Recycling is a series of activities that includes collecting recyclable materials that would otherwise be considered waste, sorting and processing recyclables into raw materials such as fibers, and manufacturing raw materials into new products.
Recycling is a series of activities that includes collecting recyclable
materials that would otherwise be considered waste, sorting and
processing recyclables into raw materials such as fibers, and
manufacturing raw materials into new products.
Collecting and processing secondary materials, manufacturing
recycled-content products, and then purchasing recycled products
creates a circle or loop that ensures the overall success and value of
Step 1. Collection and Processing
Collecting recyclables varies from community to community, but there
are four primary methods: curbside, drop-off centers, buy-back centers,
and deposit/refund programs.
Regardless of the method used to collect the recyclables, the next leg
of their journey is usually the same. Recyclables are sent to a
materials recovery facility to be sorted and prepared into marketable
commodities for manufacturing. Recyclables are bought and sold just
like any other commodity, and prices for the materials change and
fluctuate with the market.
Step 2. Manufacturing
Once cleaned and separated, the recyclables are ready to undergo the
second part of the recycling loop. More and more of today's products
are being manufactured with total or partial recycled content. Common
household items that contain recycled materials include newspapers and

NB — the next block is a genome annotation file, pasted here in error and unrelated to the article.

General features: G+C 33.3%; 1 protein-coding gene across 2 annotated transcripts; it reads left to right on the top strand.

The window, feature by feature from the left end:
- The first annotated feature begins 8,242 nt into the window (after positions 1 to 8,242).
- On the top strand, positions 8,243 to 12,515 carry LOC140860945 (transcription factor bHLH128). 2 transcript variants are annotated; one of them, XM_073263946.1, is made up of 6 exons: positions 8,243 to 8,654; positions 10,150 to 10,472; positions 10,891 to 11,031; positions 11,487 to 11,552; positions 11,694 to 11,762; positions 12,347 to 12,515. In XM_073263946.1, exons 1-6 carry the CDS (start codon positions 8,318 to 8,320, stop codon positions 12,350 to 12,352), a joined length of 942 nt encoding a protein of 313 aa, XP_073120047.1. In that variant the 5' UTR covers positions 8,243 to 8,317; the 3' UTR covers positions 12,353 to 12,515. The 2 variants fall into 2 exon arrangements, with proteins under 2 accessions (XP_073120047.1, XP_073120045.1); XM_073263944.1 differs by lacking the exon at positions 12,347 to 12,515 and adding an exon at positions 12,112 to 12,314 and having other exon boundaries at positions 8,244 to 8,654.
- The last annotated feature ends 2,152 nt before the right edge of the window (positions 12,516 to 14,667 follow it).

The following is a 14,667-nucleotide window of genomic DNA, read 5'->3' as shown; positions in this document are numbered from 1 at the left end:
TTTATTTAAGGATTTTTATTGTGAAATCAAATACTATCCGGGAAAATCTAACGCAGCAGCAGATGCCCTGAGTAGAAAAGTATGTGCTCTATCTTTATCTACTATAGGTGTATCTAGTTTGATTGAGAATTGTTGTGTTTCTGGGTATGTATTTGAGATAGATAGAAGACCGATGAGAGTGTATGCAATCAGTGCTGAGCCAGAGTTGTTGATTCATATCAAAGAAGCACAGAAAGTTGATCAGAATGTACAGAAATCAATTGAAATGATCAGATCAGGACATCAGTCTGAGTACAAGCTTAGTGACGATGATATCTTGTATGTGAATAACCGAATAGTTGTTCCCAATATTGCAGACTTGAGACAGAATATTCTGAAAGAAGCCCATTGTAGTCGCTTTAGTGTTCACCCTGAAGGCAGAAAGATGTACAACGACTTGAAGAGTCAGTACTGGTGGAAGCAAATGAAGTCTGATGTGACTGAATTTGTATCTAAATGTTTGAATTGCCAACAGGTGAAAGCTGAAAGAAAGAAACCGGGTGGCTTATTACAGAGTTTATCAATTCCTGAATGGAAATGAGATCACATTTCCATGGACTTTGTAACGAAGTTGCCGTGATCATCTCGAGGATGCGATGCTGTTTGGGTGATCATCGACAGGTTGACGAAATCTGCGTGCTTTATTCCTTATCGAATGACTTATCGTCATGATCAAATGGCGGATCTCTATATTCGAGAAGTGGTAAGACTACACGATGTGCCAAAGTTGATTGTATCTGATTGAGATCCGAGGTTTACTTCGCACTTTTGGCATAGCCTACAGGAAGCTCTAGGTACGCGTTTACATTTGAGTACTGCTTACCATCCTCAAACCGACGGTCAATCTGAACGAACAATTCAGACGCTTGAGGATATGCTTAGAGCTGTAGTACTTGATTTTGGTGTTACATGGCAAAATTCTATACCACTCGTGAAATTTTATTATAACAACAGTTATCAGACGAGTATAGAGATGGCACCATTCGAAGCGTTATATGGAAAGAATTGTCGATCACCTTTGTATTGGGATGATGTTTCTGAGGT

paper towels; aluminum, plastic, and glass soft drink containers; steel
cans; and plastic laundry detergent bottles. Recycled materials also
are used in innovative applications such as recovered glass in roadway
asphalt (glassphalt) or recovered plastic in carpeting, park benches,
and pedestrian bridges.
In 1999, recycling and composting activities
prevented about 64 million tons of material from ending up in landfills
and incinerators. Today, this country recycles 32 percent of its waste,
a rate that has almost doubled during the past 15 years.
While recycling has grown in general, recycling of
specific materials has grown even more drastically: 50 percent of all
paper, 34 percent of all plastic soft drink bottles, 45 percent of all
aluminum beer and soft drink cans, 63 percent of all steel packaging,
and 67 percent of all major appliances are now recycled.
Twenty years ago, only one curbside recycling
program existed in the United States, which collected several materials
at the curb. By 2005, almost 9,000 curbside programs had sprouted up
across the nation. As of 2005, about 500 materials recovery facilities
had been established to process the collected materials.
For recycling to work, everyone has to participate in each phase of the
loop. From government and industry, to organizations, small businesses,
and people at home, every American can make recycling a part of their
daily routine. Below are some ways in which businesses, local
governments, and citizens can get involved:
Improve the efficiency of your collection program.
EPA's Getting More for
Less: Improving Collection Efficiency explains several important
strategies for improving efficiency as well as case studies of
communities that have reaped the benefits of improved solid waste
Practice full cost accounting (FCA). Visit the FCA
Web site for more information on using FCA to assist with
and assessing the costs of solid waste management.
Recycle at home. Find out if there is a recycling
program in your community. If so, participate in the program by
separating and putting out your recyclables for curbside pickup or
taking them to your local drop-off or buy-back center.
Shop smarter. Use products in containers that can
be recycled in your community and items that can be repaired or reused.
Also, support recycling markets by buying and using products made from
on the Go! Look for recycling places in
public spaces. If you can't find a recycling place, ask the responsible
authority to look into installing one so you can recycle on the go.